Well was it for the Nicene party that so moderate, yet determined, a champion stood for it, since the two other prominent defenders of the Nicene faith, Bishops Marcellus of Ancyra and Eustathius of Antioch, were certainly far from theologically impeccable, and were accused, not wholly rightly, of opinions decidedly Sabellian.
Eusebius of Nicomedia soon saw in Athanasius the real enemy. Constantine would not desert the Nicene decision, but the same practical result could be achieved, Eusebius thought, by striking its defenders. Political and theological differences were cleverly used to secure the condemnation of Eustathius in 330. The Eusebians determined to secure the discomfiture of Athanasius and the restoration of Arius. The latter, who had returned from banishment even before Eusebius, now presented to Constantine a creed carefully indefinite on the question at issue. To Constantine’s untheological mind this seemed a satisfactory retraction, and an expression of willingness to make his peace.
He directed Athanasius to restore Arius to his place in Alexandria. Athanasius refused. Charges of overbearing and disloyal conduct were brought against Athanasius. Constantine was finally persuaded that the main obstacle in the path of peace was Athanasius’s stubbornness. The bishops assembled for the dedication of Constantine’s just completed church in Jerusalem, met in Tyre, and then in Jerusalem, under Eusebian influences, and decided in favor of Arius’s restoration in 335, and near the end of the year Constantine banished Athanasius to Gaul.
Shortly after the same forces procured the deposition of Marcellus of Ancyra for heresy. The leading defenders of the Nicene creed being thus struck down, the Eusebians planned the restoration of Arius himself to church fellowship; but on the evening before the formal ceremony should take place Arius suddenly died (336). An aged man, the excitement may well have been fatal.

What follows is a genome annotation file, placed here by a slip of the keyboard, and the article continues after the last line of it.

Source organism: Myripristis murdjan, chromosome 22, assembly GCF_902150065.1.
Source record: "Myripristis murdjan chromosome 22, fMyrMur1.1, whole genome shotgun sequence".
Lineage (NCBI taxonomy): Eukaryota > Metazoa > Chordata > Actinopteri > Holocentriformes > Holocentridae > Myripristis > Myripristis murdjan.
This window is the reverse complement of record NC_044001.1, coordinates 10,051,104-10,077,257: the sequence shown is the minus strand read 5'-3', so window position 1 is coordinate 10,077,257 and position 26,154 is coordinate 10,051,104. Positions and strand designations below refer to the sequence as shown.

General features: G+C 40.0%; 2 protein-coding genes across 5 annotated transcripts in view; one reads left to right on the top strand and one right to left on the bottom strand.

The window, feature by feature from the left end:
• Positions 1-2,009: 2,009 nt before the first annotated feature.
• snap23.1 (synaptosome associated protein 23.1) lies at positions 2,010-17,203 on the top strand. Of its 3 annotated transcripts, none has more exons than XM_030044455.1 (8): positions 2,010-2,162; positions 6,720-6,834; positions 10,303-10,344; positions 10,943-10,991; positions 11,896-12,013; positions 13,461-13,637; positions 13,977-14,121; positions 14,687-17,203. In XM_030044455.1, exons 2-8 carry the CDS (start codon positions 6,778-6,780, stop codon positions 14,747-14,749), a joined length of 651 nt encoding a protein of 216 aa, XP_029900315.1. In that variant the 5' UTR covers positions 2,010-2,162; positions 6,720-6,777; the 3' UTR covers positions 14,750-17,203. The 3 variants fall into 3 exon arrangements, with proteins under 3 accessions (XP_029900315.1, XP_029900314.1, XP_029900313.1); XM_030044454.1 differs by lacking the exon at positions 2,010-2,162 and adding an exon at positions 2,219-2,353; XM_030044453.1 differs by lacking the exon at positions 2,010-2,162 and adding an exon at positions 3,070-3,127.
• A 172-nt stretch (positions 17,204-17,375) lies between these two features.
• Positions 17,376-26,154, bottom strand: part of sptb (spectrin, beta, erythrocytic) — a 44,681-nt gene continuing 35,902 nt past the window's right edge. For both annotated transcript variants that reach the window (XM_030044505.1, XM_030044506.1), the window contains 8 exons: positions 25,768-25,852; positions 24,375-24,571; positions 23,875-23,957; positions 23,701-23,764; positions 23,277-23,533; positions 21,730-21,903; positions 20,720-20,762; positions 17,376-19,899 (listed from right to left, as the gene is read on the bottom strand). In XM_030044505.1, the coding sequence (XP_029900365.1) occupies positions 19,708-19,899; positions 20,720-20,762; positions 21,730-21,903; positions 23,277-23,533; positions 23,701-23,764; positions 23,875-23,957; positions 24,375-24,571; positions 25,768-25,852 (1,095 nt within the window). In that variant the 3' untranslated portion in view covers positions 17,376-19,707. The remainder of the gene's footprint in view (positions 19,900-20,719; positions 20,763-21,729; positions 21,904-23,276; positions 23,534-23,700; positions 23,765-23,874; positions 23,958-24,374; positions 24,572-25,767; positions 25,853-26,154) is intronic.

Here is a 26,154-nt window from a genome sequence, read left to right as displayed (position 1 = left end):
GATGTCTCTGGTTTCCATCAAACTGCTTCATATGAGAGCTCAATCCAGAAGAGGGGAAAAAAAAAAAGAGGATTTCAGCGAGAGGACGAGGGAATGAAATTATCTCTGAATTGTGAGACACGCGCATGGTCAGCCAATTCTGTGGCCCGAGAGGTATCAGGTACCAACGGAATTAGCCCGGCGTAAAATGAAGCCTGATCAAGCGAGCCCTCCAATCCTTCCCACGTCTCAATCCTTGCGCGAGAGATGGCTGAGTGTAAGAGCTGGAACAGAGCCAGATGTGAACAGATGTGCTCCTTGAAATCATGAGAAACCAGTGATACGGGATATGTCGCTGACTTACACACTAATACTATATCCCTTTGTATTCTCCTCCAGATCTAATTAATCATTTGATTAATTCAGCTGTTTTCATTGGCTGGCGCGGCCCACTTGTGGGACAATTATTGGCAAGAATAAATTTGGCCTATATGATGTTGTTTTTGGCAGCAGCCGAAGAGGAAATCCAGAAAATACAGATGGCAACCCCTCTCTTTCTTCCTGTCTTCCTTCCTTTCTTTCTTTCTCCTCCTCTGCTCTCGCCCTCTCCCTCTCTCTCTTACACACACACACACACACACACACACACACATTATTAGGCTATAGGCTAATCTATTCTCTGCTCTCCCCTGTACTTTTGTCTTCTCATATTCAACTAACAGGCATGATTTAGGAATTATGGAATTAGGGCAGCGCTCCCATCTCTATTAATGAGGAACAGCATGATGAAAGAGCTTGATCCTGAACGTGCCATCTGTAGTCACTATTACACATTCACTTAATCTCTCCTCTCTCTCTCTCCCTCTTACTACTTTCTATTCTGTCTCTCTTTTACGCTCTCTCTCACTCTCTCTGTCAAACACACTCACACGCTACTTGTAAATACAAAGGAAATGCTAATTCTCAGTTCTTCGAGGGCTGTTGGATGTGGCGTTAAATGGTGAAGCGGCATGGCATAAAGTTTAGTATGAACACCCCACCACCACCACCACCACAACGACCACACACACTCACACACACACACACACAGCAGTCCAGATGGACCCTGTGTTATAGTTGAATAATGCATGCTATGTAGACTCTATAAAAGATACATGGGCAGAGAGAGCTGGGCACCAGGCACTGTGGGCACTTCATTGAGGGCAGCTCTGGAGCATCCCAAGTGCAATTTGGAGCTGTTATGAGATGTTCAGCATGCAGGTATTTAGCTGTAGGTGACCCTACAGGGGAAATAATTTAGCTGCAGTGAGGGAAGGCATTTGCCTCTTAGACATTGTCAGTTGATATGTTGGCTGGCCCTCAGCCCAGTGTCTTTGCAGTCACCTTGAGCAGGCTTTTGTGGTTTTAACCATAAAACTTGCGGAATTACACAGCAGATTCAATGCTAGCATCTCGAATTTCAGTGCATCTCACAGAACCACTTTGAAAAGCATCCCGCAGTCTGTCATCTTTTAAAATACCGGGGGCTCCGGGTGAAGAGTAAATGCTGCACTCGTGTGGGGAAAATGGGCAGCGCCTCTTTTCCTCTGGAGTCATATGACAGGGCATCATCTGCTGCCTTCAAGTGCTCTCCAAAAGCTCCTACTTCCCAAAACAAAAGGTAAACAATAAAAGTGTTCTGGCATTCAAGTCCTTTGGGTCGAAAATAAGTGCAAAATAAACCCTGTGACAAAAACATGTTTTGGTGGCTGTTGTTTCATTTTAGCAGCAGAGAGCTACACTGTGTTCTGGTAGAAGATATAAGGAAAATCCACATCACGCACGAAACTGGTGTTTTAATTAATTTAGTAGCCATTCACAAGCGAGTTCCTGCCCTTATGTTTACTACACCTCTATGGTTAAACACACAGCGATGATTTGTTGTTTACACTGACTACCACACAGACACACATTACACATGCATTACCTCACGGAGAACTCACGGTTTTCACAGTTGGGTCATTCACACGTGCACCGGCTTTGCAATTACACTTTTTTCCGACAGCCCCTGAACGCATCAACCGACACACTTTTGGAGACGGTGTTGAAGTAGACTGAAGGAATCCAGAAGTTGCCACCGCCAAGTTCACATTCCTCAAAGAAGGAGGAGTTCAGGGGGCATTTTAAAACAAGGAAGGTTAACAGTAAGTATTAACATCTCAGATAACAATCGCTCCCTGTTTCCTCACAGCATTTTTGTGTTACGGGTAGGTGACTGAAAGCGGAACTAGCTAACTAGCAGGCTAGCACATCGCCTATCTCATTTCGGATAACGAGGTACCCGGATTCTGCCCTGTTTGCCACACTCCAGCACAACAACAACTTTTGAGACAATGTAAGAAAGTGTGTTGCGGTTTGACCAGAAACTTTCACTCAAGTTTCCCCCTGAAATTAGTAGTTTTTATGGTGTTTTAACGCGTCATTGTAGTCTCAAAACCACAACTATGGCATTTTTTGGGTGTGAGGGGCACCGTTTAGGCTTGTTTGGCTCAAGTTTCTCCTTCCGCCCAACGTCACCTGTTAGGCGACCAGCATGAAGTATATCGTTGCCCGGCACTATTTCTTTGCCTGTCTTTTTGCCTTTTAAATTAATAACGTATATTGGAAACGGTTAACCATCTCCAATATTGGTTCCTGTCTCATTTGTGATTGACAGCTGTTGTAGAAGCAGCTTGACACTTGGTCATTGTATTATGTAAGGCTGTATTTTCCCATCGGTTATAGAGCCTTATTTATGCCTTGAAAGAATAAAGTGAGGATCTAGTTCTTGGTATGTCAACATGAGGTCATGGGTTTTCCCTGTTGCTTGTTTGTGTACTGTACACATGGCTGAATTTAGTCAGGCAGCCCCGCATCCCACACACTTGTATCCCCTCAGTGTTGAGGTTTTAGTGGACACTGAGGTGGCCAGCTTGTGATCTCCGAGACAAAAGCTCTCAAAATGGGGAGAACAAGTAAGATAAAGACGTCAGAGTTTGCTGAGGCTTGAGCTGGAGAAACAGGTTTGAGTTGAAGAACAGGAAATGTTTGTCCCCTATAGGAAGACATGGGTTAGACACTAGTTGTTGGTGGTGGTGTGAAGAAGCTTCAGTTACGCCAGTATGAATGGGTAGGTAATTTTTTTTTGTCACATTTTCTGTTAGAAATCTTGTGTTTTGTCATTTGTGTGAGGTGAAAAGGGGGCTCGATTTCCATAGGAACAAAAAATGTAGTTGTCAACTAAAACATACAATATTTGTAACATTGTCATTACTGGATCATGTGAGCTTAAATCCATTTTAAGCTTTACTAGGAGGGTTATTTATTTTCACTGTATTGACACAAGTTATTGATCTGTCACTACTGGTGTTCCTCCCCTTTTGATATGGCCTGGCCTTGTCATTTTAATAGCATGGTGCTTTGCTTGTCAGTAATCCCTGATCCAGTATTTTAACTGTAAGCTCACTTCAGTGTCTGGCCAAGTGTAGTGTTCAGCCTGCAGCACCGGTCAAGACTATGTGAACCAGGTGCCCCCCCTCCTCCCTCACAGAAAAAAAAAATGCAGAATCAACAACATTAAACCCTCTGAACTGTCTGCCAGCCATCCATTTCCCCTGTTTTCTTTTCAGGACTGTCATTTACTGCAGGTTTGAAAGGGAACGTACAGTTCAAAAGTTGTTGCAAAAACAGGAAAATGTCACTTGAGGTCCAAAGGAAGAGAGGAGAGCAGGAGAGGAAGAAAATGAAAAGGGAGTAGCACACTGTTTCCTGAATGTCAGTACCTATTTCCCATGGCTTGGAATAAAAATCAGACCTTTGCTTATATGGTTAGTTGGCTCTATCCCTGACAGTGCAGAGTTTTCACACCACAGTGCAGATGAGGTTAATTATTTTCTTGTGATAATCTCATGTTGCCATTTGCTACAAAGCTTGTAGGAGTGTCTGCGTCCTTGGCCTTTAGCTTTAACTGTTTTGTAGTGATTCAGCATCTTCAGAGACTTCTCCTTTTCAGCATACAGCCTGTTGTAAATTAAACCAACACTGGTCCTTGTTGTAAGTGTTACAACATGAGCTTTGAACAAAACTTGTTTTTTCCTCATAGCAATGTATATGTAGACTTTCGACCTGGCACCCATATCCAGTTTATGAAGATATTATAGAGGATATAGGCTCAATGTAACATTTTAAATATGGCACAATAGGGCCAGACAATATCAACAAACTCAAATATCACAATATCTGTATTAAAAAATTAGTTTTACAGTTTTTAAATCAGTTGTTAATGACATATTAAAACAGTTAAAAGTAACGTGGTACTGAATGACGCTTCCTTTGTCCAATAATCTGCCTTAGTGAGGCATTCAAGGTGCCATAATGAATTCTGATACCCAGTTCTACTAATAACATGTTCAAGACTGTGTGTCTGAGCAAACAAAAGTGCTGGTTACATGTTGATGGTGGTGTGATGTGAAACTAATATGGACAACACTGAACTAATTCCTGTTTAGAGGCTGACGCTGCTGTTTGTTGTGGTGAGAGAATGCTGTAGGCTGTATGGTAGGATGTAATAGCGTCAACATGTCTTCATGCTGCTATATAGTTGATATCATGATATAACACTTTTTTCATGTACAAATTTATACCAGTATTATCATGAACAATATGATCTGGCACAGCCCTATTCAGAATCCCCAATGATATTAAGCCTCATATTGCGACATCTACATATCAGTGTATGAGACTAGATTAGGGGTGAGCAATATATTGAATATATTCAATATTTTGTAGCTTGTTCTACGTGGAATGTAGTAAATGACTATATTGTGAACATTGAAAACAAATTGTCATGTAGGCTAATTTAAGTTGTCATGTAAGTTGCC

The Nicene faith seemed thus not officially overthrown, but practically undermined, when Constantine died on May 22, 337. Shortly before his demise he was baptized at the hands of Eusebius of Nicomedia. The changes which his life had witnessed, and he had largely wrought, in the status of the church were enormous; but they were not by any means wholly advantageous. If persecution had ceased, and numbers were rapidly growing under imperial favor, doctrinal discussions that earlier would have run their course were now political question of the first magnitude, and the Emperor had assumed a power in ecclesiastical affairs which was ominous for the future of the church. Yet in the existing constitution of the Roman Empire such results were probably inevitable once the Emperor himself should become, like Constantine, an adherent of the Christian faith.
[8.2] CONTROVERSY UNDER CONSTANTINE’S SONS
The death of Constantine was succeeded by the division of the empire among his three sons, with some intended provisions for other relatives that were frustrated by a palace intrigue and massacre. Constantine II, the eldest, received Britain, Gaul, and Spain; Constantius, Asia Minor, Syria, and Egypt; while the intermediate portion came to the youngest, Constans. Constantine II died in 340, so that the empire was speedily divided between Constans in the West, and Constantius in the East. Both Emperors showed themselves, from the first, more partisan in religious questions than their father had been. A joint edict of 346 ordered temples closed, and forbade sacrifice on pain of death. The law was, however, but slightly enforced. The Donatist controversy in North Africa had greatly extended, and that land, in consequence, was the scene of much agrarian and social agitation. The Donatists were, therefore, attacked in force by Constans, and though not wholly crushed, were largely rooted out.
The most important relationship of the sons of Constantine to the religious questions of the age was to the continuing Nicene controversy. Under their rule it extended from a dispute practically involving only the East, as under Constantine, to an empire-wide contest. At the beginning of their joint reigns the Emperors permitted the exiled bishops to return. Athanasius was, therefore, once more in Alexandria before the close of 337. Eusebius was, however, still the most influential party leader in the East, and his authority was but strengthened when he was promoted, in 339, from the bishopric of Nicomedia to that of Constantinople, where he died about 341. Through the influence of Eusebius Athanasius was forcibly driven from Alexandria in the spring of 339, and an Arian bishop, Gregory of Cappadocia, put in his place by military power. Athanasius fled to Rome, where Marcellus of Ancyra soon joined him.